Get a piece of paper, shine a light on it, and tilt it. Does it receive more light when the paper is perpendicular to the light, or at an angle? The earth is tilted, so in the summer the northern hemisphere is getting the light more “head on” and during winter we get it more “at an angle”. It’s a simple as that.
Distance has nothing to do with it. In fact, the earth is closer to the sun in the northern hemisphere’s winter and farther away in the summer.
You can probably do the math. The northern temperate zone gets many more hours of sunlight during high summer than the Tropic of Cancer, but where’s the higher temperature? (The North Pole is getting 24/7 daylight at the moment, but it’s still freezing.)
Let us say we have a heat source in a vaccuum. If I put a sheet of paper of the size you have mentioned at some distance from it say 10 cms. Since we are in a vaccuum, I am assuming that all the heat transfer is on account of radiation only. The paper will absorb the radiated heat and its temperature will rise by say x degrees.
Now I tilt the paper while maintaing the same position, so that the upper part is now tilte away from the source. Will the temperature on the upper part of the paper, that is tilted away from the source be lower than the portion that is not. If that is true, then why? The amount of radiated energy is still the same from the source. The area on which it is falling is still the same. Then what will cause the difference in the amount of energy absorbed?
Now if were to put some medium between the source and the paper, things would be different. The tilted portion being farther away would imply the radiation to travel thro more of the intervening medium and thus loose energy to it, leaving less to fall on the paper itself.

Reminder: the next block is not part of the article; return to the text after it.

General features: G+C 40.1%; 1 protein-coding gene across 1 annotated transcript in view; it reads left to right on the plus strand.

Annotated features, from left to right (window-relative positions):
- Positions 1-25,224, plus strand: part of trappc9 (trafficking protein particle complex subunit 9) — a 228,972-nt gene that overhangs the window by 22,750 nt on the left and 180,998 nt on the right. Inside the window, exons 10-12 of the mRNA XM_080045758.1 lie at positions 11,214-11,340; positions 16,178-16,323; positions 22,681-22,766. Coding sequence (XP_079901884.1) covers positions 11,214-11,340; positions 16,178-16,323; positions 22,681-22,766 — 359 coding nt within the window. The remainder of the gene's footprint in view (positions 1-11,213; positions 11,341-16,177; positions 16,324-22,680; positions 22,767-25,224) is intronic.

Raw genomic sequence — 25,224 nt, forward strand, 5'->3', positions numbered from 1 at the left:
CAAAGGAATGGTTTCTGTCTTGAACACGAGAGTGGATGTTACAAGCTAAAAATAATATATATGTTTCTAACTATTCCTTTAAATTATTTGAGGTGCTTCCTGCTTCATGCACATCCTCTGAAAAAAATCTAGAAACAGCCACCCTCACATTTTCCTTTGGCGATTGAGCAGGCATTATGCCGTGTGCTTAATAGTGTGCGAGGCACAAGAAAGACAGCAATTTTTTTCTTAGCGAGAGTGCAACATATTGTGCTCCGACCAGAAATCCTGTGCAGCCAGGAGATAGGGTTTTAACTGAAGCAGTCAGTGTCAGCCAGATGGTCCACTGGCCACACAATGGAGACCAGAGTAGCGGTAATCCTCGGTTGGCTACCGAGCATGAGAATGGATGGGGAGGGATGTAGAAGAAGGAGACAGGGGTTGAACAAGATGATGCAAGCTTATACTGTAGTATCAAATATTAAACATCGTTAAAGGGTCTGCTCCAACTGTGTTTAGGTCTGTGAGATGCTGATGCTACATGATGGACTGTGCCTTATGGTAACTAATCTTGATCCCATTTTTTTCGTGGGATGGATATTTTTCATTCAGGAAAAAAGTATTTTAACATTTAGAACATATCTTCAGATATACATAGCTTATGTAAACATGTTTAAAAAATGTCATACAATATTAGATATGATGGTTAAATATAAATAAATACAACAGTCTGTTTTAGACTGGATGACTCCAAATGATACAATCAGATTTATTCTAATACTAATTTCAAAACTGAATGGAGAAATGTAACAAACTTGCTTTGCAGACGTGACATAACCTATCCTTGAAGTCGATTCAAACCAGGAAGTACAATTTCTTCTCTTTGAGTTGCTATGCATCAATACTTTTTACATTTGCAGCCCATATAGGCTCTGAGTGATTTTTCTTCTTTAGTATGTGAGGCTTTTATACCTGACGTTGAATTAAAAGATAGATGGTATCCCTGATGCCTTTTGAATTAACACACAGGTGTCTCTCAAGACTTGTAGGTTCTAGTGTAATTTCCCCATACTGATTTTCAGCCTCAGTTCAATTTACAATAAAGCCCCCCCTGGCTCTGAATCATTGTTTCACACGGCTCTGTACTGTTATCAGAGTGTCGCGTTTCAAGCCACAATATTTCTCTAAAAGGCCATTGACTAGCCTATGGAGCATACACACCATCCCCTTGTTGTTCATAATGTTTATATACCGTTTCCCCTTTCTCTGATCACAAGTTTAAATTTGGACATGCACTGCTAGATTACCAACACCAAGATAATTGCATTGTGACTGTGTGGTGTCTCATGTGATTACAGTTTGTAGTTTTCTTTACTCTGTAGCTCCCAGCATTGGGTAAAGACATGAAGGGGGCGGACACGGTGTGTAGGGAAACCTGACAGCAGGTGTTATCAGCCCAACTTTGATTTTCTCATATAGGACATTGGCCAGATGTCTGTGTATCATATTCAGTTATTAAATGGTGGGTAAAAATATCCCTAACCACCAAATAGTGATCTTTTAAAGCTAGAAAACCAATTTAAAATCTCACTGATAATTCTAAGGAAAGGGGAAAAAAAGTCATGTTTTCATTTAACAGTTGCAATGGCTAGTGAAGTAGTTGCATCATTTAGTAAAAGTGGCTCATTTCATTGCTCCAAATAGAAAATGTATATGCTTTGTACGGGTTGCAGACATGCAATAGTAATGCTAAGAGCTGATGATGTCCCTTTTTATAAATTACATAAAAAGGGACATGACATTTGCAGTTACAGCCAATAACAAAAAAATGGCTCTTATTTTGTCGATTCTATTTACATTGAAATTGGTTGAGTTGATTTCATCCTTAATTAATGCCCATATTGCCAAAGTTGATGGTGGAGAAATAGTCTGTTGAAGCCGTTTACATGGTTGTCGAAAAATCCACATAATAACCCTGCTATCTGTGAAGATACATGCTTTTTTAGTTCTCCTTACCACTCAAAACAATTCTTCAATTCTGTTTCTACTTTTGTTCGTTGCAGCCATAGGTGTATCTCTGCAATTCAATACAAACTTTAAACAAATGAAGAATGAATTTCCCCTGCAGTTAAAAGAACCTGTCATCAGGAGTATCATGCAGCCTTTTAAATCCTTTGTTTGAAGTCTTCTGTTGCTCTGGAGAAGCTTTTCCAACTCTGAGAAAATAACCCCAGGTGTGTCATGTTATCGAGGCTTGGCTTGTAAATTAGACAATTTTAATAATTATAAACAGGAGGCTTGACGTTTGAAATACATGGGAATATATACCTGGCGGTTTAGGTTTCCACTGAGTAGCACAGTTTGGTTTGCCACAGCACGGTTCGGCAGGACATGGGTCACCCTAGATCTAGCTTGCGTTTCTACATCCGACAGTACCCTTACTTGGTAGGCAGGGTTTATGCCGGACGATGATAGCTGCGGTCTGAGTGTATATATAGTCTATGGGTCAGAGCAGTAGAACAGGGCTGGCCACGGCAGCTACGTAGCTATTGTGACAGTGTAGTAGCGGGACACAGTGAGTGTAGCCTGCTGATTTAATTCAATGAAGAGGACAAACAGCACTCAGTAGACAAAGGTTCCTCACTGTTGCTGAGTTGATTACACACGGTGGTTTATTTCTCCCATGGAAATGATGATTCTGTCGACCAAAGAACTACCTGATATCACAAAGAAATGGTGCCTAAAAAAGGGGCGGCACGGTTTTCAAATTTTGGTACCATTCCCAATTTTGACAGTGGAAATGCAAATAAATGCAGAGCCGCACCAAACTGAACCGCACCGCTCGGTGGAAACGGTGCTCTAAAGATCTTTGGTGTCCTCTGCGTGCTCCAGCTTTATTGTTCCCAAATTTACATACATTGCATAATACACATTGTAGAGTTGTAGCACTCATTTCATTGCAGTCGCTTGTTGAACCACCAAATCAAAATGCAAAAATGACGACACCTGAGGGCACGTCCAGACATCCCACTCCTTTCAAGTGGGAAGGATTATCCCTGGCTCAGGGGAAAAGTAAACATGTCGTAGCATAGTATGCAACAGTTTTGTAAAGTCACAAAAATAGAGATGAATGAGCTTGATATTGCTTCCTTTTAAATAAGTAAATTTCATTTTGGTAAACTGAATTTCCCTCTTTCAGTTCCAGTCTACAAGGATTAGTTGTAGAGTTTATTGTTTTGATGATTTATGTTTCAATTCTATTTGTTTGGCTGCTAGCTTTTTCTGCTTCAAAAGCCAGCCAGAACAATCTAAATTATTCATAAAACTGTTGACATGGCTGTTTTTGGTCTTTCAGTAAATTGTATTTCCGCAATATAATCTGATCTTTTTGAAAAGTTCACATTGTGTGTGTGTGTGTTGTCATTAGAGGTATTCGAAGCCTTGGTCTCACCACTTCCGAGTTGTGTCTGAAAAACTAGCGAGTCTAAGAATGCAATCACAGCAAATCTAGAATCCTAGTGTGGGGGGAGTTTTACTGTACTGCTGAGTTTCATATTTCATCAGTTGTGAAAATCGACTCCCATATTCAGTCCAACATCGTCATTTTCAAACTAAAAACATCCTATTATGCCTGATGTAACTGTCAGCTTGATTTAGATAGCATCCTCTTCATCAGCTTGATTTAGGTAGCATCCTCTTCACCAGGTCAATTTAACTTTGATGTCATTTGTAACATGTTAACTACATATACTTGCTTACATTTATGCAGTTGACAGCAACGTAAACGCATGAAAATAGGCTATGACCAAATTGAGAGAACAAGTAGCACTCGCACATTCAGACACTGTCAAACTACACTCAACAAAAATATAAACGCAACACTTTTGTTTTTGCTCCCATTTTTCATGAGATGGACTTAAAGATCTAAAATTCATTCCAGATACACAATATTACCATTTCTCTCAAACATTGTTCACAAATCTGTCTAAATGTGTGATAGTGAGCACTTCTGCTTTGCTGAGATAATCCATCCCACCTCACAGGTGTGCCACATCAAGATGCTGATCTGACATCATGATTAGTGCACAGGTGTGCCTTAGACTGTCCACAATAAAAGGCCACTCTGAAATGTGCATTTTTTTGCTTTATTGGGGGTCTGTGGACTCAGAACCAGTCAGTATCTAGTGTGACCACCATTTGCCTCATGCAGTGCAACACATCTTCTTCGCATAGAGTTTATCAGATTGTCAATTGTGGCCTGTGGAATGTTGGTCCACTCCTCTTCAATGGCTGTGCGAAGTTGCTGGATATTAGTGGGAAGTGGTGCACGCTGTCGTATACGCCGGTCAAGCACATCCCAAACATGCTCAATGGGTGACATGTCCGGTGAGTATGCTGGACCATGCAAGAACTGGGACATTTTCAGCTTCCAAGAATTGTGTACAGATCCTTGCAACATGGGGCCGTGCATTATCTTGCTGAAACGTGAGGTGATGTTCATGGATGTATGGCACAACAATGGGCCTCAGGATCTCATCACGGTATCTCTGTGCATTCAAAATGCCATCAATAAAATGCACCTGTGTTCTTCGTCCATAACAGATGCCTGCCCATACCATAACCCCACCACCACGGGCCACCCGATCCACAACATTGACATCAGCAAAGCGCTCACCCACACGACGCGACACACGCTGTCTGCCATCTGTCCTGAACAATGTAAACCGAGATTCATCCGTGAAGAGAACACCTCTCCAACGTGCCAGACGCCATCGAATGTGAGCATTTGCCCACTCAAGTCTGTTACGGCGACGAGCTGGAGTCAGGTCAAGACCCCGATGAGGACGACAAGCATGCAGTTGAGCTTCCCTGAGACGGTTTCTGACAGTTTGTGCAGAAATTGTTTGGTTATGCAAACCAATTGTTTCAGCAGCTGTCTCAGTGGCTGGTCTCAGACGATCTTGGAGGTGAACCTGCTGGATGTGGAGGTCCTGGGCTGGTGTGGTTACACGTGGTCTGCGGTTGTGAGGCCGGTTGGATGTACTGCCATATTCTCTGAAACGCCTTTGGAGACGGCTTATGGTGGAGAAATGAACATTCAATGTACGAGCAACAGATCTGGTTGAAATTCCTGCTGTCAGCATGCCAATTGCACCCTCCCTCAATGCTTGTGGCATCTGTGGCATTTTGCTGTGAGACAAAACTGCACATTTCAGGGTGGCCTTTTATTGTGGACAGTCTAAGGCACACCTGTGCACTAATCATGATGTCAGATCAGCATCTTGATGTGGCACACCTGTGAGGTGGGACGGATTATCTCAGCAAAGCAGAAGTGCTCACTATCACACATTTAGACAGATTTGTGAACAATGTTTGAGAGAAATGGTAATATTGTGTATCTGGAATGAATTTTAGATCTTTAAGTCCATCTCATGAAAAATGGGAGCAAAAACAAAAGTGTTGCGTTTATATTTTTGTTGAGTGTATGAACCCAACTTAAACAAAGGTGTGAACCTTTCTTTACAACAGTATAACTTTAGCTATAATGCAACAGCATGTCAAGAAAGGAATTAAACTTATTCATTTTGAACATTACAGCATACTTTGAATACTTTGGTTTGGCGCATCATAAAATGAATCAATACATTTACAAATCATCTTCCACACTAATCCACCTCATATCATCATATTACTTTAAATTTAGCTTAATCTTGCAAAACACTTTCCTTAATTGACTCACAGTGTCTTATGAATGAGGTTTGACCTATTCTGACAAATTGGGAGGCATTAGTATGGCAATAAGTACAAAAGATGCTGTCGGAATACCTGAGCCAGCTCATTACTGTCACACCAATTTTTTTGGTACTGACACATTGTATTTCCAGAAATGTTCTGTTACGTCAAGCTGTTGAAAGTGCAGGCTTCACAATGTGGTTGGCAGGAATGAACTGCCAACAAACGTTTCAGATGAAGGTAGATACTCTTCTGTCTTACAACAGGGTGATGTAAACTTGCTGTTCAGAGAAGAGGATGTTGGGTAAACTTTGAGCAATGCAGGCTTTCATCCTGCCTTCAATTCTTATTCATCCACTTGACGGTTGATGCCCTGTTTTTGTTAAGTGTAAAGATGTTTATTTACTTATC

First of all, the Sun is 93,000,000 miles away, not 10cm. That means that the light rays that the Earth intercepts are very nearly parallel. So, the tilt of the Earth has a hues effect, as the “solid angle” of the light ray is spread over a much larger area.
Distance doesn’t matter here. Take your trusty piece of paper and look at it head on. It should measure 8.5"x11" and look like a regular piece of paper. Now turn it 90 degrees and look at it from the side. It should be under a millimeter and look something like a line.
Which orientation catches more light? Light per area (aka energy, aka heat) is entirely a function angle and not distance.
The amount of radiated energy is not the same after you tilt the paper. Because it is tilted, it is being hit with a smaller total amount of sunlight. The area of the paper is the same, but the amount of sunlight that the paper is blocking is smaller. Imagine if you tilted the paper ninety degrees so that it was edge-on to the sun. At that angle the paper would block almost no sunlight at all, and would not heat up much as a result. If you tilted the paper forty-five degrees, it would only block about 70% as much sunlight as if it was flat-on, and would also therefore not heat up as much as a piece of paper that was not tilted.